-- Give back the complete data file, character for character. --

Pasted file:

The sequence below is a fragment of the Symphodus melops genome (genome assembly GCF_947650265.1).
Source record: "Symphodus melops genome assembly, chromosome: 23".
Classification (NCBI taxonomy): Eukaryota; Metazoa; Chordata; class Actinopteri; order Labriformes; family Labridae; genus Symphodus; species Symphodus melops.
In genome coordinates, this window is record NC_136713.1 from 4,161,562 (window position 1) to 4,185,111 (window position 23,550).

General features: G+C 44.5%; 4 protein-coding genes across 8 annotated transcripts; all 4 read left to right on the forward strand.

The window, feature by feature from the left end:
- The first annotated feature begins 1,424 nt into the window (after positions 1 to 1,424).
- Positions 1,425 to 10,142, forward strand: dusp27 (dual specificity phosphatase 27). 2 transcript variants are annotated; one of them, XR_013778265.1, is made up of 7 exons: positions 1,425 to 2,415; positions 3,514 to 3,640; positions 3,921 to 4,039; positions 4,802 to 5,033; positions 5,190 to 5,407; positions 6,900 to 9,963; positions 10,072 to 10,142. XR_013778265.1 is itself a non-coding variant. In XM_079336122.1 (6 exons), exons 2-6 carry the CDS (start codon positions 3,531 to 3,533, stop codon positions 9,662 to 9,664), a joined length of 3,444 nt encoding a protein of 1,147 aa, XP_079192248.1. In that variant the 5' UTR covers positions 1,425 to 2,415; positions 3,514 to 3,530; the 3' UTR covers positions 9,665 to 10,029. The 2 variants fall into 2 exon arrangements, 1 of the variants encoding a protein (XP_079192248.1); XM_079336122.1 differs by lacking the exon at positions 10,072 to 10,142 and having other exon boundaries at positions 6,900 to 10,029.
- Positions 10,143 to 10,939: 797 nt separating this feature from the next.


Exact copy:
The sequence below is a fragment of the Symphodus melops genome (genome assembly GCF_947650265.1).
Source record: "Symphodus melops genome assembly, chromosome: 23".
Classification (NCBI taxonomy): Eukaryota; Metazoa; Chordata; class Actinopteri; order Labriformes; family Labridae; genus Symphodus; species Symphodus melops.
In genome coordinates, this window is record NC_136713.1 from 4,161,562 (window position 1) to 4,185,111 (window position 23,550).

General features: G+C 44.5%; 4 protein-coding genes across 8 annotated transcripts; all 4 read left to right on the forward strand.

The window, feature by feature from the left end:
- The first annotated feature begins 1,424 nt into the window (after positions 1 to 1,424).
- Positions 1,425 to 10,142, forward strand: dusp27 (dual specificity phosphatase 27). 2 transcript variants are annotated; one of them, XR_013778265.1, is made up of 7 exons: positions 1,425 to 2,415; positions 3,514 to 3,640; positions 3,921 to 4,039; positions 4,802 to 5,033; positions 5,190 to 5,407; positions 6,900 to 9,963; positions 10,072 to 10,142. XR_013778265.1 is itself a non-coding variant. In XM_079336122.1 (6 exons), exons 2-6 carry the CDS (start codon positions 3,531 to 3,533, stop codon positions 9,662 to 9,664), a joined length of 3,444 nt encoding a protein of 1,147 aa, XP_079192248.1. In that variant the 5' UTR covers positions 1,425 to 2,415; positions 3,514 to 3,530; the 3' UTR covers positions 9,665 to 10,029. The 2 variants fall into 2 exon arrangements, 1 of the variants encoding a protein (XP_079192248.1); XM_079336122.1 differs by lacking the exon at positions 10,072 to 10,142 and having other exon boundaries at positions 6,900 to 10,029.
- Positions 10,143 to 10,939: 797 nt separating this feature from the next.